Tales from the Farm – The Hungry Hungry Caterpillars

Through no one’s fault but my own, we’re battling an infestation of caterpillars and white fly in our brassica bed. I HATE caterpillars.

“TV’s favourite gardener”, Monty Don, inspires Jez Rose, a frustrated behaviourist and amateur gardener, to grow a new life, as detailed in Tales from the Farm. Monty Don’s book inspired Jez to buy a farm in the countryside, create his own garden and write about the joy, obsession and mud.

If you’ve been following this blog and our journey, you’ll know that Mrs Jez and I applied to the Soil Association to licence our farm as organic. We’re currently in the “conversion” process, which means we document our planting, growing and management activities and have inspections to ensure that we’re upholding organic farming principles – essentially not putting any nasties into the ground like pesticides, fungicides etc.

We’ve found the whole process quite cathartic and learnt so much over the past 6 months, not just about organic gardening and farming but about food, soil, the ecosystem and just how critical it is for us to be aware of where our food comes from and exactly what we’re putting into our bodies.

We’ve been happily plodding along and enjoying the steep learning curve (having never grown anything before, let alone organically). Until this past weekend when I noticed that the butterfly netting I’d put around the brassica bed (we’re growing cavalo nero, purple sprouting broccoli and calabrese) had come untied. As I approached the bed to tie the net back into position, I noticed that something had been nibbling at the leaves of our plants. A closer inspection revealed not just a nibble, nay a feast they had been having! Holes everywhere, edges ruined, scars on the stalks and some plants reduced to mere green sticks poking pathetically out of the soil. Dear reader I’ll not lie – I was livid.

Not much closer inspection revealed caterpillars, touring their tiny tummies in the midday sun. Plump green ones and yellow and black ones in all stages if life; from eggs to tiny, tiny, tiny, tiny young all the way through to (presumably) adult.

If we weren’t organic growers, we might have reached for the bottled pesticides to kill them off. And I will admit that it would have been the easiest and quickest course of action – a few sprays of a specially prepared chemical would have killed all of the arrogant munchers. However, that’s not an option available to me, so as I began the long task of picking off the caterpillars by hand and rubbing away the eggs, I began to reflect on how I’d got myself into this sorry state. The bucket quickly filled with caterpillars and they must have known what “the bucket” meant, as they each frantically began climbing up the sides. I emptied the bucket onto the bird table (so far the birds have been quite friendly and not eaten any of my plants, thus the criminal caterpillars were something of a reward for them) and returned to the vegetable garden to continue my manual pest control. Of course it was entirely my fault: had I prepared the bed properly, I would have ensured the butterfly netting was set a little further back from the crop so that butterflies couldn’t land on the leaves and when the netting was closed, could have ensured it was properly fastened. That would have kept all of the butterflies off and I wouldn’t have any problems at all with caterpillars.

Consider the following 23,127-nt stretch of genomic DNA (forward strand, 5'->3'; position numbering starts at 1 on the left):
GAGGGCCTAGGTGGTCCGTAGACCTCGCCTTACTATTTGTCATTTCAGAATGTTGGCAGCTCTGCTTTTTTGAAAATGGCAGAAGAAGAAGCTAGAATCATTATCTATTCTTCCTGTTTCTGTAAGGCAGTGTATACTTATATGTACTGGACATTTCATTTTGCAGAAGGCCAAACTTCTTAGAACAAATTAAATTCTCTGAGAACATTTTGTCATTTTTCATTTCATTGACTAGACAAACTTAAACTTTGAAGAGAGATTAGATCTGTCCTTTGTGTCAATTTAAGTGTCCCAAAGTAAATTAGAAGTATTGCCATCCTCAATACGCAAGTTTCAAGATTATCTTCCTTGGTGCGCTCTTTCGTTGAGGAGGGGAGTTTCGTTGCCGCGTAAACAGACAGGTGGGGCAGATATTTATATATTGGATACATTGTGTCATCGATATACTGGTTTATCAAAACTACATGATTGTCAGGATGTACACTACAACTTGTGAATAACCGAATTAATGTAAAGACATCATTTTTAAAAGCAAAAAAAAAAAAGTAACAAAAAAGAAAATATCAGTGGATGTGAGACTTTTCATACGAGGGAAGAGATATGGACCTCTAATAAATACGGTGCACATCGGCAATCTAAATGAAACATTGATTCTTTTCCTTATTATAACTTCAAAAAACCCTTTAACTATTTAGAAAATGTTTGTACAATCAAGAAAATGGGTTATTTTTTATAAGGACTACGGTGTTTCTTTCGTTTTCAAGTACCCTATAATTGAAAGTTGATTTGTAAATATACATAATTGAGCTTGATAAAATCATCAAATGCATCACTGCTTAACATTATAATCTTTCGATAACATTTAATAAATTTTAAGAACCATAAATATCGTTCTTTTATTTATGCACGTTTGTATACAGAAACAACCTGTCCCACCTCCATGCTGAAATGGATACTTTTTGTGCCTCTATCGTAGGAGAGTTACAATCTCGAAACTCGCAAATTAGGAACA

With that better preparation, there is absolutely no need for pesticides – it’s not my fault for choosing organic gardening that gave me a caterpillar infestation: humans are pretty quick to blame others, or blame circumstance for our failing or when things don’t go according to plan, we’re quick to point the finger and find fault elsewhere. However, the lesson learnt is greater when we learn the hard way; it’s somehow appreciated more because of the hardship or struggle – however superficial – that we go through.

Fail to prepare, then prepare to fail.

Jez Rose is a behaviourist, broadcaster and Faculty Lead for The Good Life Project; a research project evidencing the impact of nature on health, behaviour and wellbeing. Ambassadors include broadcasters Kate Humble and the Soil Association. For free brain tricks and behaviour fixes visit 


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